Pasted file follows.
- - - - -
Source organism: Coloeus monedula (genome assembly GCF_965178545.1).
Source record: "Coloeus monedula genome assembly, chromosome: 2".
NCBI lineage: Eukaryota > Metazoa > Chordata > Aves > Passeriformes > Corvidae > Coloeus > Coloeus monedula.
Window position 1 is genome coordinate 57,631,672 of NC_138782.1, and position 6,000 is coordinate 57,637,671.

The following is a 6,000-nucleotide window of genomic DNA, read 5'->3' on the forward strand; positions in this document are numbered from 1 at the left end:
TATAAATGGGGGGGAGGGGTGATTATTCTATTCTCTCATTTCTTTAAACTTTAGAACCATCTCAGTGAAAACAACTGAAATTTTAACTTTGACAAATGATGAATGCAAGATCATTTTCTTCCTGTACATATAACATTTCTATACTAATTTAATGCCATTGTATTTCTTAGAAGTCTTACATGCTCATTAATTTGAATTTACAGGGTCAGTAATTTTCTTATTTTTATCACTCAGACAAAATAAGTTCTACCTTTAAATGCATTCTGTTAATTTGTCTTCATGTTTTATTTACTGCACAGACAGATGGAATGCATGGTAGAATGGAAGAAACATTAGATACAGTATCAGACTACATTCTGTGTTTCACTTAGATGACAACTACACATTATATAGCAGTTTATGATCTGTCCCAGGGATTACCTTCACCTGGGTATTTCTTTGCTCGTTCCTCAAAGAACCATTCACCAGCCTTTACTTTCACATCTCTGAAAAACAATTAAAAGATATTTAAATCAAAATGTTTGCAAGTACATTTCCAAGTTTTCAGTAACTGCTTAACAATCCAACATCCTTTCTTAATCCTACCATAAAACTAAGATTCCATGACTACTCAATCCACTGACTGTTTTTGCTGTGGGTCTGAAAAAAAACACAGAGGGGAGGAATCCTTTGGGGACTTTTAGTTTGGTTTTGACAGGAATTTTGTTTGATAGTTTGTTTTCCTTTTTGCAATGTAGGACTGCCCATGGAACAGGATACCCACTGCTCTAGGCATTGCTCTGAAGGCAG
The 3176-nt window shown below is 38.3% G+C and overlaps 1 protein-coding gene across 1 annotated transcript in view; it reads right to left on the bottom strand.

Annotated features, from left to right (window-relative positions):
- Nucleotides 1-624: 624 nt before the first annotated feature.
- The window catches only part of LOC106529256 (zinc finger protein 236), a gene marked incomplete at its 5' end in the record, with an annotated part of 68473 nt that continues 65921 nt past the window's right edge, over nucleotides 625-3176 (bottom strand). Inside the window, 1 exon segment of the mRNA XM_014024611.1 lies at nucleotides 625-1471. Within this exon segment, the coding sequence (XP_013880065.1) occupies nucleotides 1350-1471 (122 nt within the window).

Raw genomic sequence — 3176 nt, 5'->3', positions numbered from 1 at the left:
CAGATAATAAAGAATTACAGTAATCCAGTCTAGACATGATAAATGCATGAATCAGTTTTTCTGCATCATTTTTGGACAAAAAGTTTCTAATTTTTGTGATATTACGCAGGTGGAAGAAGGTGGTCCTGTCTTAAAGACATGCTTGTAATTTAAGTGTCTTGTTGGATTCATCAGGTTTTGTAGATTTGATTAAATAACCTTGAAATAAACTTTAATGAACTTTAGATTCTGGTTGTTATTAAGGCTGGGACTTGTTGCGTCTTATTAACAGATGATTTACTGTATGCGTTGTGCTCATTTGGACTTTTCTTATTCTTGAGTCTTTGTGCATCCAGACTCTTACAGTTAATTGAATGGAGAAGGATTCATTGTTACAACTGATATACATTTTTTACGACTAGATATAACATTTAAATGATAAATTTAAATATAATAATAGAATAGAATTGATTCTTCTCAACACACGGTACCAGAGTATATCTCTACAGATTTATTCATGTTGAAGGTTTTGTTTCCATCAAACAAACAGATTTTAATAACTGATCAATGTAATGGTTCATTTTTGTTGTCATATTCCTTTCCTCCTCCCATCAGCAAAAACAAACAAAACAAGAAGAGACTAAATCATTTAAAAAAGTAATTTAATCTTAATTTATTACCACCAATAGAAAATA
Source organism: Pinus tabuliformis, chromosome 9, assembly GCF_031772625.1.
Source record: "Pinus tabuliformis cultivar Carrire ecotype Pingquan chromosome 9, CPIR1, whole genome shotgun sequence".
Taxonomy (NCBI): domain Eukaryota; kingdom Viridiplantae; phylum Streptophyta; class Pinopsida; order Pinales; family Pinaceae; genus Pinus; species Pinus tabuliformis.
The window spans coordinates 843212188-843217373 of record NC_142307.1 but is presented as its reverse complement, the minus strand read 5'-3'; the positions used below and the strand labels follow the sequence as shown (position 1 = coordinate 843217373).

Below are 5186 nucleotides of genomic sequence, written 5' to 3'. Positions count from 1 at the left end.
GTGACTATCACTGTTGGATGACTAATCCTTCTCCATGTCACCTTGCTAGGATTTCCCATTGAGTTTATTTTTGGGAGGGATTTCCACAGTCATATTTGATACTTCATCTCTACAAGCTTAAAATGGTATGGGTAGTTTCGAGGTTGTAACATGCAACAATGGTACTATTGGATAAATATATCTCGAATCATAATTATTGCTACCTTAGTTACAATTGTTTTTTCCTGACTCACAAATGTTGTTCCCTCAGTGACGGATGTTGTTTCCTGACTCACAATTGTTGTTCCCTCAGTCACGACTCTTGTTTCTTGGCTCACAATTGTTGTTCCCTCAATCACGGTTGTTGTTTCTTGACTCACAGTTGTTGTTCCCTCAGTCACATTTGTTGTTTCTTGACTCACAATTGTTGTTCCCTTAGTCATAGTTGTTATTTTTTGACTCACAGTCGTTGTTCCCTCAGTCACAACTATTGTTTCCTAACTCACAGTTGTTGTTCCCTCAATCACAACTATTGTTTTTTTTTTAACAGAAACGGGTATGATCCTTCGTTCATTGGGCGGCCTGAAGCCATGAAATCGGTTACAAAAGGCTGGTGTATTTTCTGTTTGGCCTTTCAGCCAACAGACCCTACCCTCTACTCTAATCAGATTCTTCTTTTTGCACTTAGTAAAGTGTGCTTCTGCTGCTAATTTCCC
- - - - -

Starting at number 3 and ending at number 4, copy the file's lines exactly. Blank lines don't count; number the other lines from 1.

NCBI lineage: Eukaryota > Metazoa > Chordata > Aves > Passeriformes > Corvidae > Coloeus > Coloeus monedula.
Window position 1 is genome coordinate 57,631,672 of NC_138782.1, and position 6,000 is coordinate 57,637,671.